Transportation


Ford self-driving cars shift from pizza delivery to Walmart order pickup

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Ford teamed up with Domino's last year to test out self-driving cars for pizza delivery. And while a hot cheesy pie is certainly delicious, the autonomous technology is now being put to even better use. On Wednesday, Ford announced that it is now using Postmates delivery service to bring Walmart products to customers' homes via self-driving Ford vehicles. Ford works with Argo AI to power the self-driving part of the car. SEE ALSO: Ford and Domino's team up for self-driving pizza deliveries Starting in the Miami area, where Domino's is still testing autonomous pizza delivery and Ford has developed a urban self-driving car proving ground, the service will kick off with Walmart employees putting groceries into the car.


It's not just Waymo: Mercedes says it's launching a self-driving car service

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Self-driving car companies have been testing their vehicles for years, but now regular riders are starting to catch rides in the robot cars. Instead of merely watching a vehicle loaded with cameras, sensors, and other equipment drive by, some lucky folks (and not just company employees) are now able to experience the autonomy in person. Waymo is sticking to its end-of-2018 timeline for a self-driving taxi service in Arizona. GM's Cruise says 2019 is the year for a car service to drive San Franciscans around. And, in Dubai, a self-driving taxi service has already hit the streets.


Waymo blames human error for motorcycle accident involving self-driving car

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Waymo is pointing the robotic finger at humans. On Oct. 19 in Mountain View, a Waymo self-driving test car hit a motorcylclist, who ended up in the hospital. Now, Waymo has published a blog post with more information about the accident. And it turns out it all came down to that intractable problem: human error. SEE ALSO: Don't believe the naysayers: Self-driving cars are already here in many ways According to Waymo, the test driver of the self-driving car took control of the vehicle moments before the accident.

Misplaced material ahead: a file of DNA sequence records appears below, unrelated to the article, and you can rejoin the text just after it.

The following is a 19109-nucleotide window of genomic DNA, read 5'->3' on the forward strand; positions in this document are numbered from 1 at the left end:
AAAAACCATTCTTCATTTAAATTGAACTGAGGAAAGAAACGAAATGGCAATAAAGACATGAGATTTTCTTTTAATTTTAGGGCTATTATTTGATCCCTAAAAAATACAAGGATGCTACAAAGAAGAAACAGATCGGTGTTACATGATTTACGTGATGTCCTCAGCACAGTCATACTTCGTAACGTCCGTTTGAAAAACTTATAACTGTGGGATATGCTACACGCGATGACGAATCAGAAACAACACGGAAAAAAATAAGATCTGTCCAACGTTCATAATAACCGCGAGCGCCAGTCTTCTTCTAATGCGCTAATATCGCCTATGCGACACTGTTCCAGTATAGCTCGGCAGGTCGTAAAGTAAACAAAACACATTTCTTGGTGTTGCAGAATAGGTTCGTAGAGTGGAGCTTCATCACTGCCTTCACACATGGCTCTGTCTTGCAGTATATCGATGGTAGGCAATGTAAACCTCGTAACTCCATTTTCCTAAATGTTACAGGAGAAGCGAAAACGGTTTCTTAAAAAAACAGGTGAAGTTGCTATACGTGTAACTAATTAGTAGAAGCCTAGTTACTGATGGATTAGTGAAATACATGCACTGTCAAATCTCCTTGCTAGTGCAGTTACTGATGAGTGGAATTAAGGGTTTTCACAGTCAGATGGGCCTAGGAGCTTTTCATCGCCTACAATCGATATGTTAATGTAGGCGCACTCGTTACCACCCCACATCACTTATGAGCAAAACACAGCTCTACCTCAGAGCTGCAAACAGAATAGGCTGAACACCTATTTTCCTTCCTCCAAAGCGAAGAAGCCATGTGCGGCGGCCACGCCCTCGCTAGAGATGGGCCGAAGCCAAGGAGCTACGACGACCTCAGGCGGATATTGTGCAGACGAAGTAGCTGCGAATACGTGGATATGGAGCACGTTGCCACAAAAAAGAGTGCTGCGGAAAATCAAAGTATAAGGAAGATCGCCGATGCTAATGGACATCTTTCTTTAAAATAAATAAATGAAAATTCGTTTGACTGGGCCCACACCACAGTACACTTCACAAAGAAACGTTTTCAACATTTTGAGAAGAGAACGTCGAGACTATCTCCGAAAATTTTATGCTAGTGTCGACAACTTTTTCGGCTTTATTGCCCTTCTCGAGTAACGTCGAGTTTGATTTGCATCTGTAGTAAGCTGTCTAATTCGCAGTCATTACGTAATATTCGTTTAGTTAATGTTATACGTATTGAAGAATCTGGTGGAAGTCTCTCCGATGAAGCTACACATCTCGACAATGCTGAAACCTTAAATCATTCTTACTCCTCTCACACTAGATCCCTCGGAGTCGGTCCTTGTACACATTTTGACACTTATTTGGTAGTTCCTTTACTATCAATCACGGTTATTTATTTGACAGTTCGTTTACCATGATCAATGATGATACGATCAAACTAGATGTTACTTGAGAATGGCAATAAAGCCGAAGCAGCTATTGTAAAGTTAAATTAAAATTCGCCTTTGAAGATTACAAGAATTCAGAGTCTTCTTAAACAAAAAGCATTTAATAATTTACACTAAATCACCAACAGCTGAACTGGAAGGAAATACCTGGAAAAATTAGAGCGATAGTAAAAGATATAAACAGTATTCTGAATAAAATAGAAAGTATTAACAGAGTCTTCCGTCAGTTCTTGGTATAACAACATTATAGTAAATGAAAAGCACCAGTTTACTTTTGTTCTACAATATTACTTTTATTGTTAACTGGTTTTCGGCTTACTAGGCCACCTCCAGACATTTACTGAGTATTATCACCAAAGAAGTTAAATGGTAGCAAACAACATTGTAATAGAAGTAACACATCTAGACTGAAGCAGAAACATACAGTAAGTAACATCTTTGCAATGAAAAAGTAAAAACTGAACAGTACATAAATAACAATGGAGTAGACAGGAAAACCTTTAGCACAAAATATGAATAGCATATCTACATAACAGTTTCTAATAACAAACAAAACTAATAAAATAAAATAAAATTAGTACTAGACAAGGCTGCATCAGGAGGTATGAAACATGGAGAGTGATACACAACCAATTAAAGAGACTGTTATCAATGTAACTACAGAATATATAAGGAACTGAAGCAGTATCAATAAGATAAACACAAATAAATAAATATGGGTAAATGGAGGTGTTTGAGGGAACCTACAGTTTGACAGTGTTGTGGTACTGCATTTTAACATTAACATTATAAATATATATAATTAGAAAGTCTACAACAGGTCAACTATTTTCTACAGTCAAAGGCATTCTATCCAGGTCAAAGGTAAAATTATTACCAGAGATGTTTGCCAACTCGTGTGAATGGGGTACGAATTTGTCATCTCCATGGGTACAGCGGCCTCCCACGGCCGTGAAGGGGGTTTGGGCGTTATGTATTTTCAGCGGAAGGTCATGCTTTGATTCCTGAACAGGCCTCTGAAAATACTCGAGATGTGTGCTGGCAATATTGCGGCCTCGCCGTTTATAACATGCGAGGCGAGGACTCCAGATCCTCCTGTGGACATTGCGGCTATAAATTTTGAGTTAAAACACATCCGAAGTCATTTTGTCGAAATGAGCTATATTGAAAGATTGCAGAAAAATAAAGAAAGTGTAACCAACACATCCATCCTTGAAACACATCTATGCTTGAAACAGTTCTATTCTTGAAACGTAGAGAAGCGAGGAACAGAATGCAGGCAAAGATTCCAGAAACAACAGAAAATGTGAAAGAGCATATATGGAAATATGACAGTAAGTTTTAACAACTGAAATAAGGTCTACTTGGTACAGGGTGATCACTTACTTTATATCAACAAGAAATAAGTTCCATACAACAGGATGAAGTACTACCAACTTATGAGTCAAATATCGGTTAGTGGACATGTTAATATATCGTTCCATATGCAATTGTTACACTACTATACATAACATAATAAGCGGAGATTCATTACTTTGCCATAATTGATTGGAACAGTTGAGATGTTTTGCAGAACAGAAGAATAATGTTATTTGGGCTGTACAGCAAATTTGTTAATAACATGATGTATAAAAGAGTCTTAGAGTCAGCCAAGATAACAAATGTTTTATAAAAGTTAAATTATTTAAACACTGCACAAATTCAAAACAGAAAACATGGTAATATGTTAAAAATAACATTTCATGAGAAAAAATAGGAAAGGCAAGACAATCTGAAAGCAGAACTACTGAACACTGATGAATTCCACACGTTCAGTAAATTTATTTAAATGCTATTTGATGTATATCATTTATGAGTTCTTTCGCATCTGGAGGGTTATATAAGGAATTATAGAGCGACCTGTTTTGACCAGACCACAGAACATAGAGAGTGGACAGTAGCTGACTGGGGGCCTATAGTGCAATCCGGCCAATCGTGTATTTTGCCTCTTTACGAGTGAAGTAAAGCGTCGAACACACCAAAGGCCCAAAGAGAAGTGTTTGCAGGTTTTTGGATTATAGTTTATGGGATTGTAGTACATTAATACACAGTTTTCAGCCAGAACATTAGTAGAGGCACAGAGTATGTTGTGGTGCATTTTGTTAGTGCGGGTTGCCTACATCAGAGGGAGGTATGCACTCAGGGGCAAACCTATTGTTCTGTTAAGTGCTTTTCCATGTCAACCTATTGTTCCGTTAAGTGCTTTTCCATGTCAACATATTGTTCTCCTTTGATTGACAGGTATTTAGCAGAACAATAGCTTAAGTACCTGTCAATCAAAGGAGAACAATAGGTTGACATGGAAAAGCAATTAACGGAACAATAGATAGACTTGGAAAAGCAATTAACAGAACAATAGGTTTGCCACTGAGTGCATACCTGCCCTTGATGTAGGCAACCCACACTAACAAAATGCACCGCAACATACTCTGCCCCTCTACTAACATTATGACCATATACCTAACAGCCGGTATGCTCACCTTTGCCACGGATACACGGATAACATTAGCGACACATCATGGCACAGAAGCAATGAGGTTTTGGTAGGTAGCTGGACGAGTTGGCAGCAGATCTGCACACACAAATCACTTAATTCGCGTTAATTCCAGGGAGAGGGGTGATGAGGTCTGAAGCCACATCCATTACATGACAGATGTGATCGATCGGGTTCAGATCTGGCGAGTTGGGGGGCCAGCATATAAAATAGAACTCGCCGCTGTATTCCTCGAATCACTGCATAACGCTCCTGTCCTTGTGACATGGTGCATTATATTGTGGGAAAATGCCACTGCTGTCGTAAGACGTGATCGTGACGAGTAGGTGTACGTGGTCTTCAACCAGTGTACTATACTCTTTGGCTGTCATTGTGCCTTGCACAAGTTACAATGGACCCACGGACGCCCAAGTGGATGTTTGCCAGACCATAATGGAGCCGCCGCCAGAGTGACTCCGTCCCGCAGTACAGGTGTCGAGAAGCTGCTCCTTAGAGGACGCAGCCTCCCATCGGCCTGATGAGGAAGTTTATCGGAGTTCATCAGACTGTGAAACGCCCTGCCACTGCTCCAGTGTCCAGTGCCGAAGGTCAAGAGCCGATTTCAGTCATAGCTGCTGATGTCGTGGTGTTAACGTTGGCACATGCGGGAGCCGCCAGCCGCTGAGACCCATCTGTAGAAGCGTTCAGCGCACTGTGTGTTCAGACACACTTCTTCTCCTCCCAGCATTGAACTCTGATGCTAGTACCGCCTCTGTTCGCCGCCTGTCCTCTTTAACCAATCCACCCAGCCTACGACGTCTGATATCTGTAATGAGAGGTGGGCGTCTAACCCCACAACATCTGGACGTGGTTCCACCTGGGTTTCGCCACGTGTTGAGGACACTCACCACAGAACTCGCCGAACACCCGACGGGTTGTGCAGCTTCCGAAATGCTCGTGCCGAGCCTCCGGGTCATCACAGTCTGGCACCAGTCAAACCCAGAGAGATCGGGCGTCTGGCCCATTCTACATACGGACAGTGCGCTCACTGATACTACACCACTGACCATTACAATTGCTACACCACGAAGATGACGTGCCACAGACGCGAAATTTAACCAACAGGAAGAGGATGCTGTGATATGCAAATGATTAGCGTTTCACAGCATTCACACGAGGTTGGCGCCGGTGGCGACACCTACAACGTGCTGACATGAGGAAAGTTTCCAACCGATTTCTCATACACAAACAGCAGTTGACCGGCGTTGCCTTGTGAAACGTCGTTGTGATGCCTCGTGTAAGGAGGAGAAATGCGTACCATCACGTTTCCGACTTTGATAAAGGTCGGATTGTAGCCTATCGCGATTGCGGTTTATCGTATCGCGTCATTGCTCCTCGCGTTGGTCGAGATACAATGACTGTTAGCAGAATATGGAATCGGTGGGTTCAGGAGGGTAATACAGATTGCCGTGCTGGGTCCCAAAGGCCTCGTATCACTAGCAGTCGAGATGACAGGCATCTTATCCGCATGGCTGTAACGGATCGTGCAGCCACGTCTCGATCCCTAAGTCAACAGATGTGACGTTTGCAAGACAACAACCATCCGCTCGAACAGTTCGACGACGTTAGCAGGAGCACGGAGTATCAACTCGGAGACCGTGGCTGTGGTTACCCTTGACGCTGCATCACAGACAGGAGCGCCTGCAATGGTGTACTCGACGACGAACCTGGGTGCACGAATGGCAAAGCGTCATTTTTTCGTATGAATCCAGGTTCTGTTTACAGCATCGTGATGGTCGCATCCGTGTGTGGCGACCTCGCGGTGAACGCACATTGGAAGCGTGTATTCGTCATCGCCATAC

Elon Musk knows some of his tweets are too much and that 'Tesla cannot die'

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Tesla, SpaceX, and the Boring Company CEO Elon Musk made an appearance on Recode's podcast and he talked to the publication's Kara Swisher about tweeting, building a car company, a cyberpunk Tesla pickup truck, electric scooters, and the race to self-driving cars. In an hour-plus conversation the tech journalist hit on a lot of hot topics and Musk didn't evade or skip around most answers. He admitted that his tweeting habit -- while not as time-consuming as some might assume, at about 15 minutes a day -- led to to some regrettable moments. "It's fair to say I would probably not have tweeted some of the things I tweeted, that was probably unwise. And probably not gotten into some of the online fights that I got into. I probably shouldn't have attacked journalists, probably shouldn't have done that," he said.


Volkswagen and Intel team up for Israel's first self-driving car service

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Waymo is planning to have a self-driving taxi service on the road by the end of the year in Arizona. GM's Cruise has its sights on an autonomous taxi hitting San Francisco streets in 2019. In Dubai, a self-driving taxi service is already in testing. Now, Intel's Mobileye autonomous vehicle tech division plans to roll out a similar autonomous car service in Israel early next year. Announced Monday, Intel is building out an electric vehicle fleet with Champion Motors and the Volkswagen Group that will use Mobileye's self-driving software to autonomously shuttle passengers around Israel.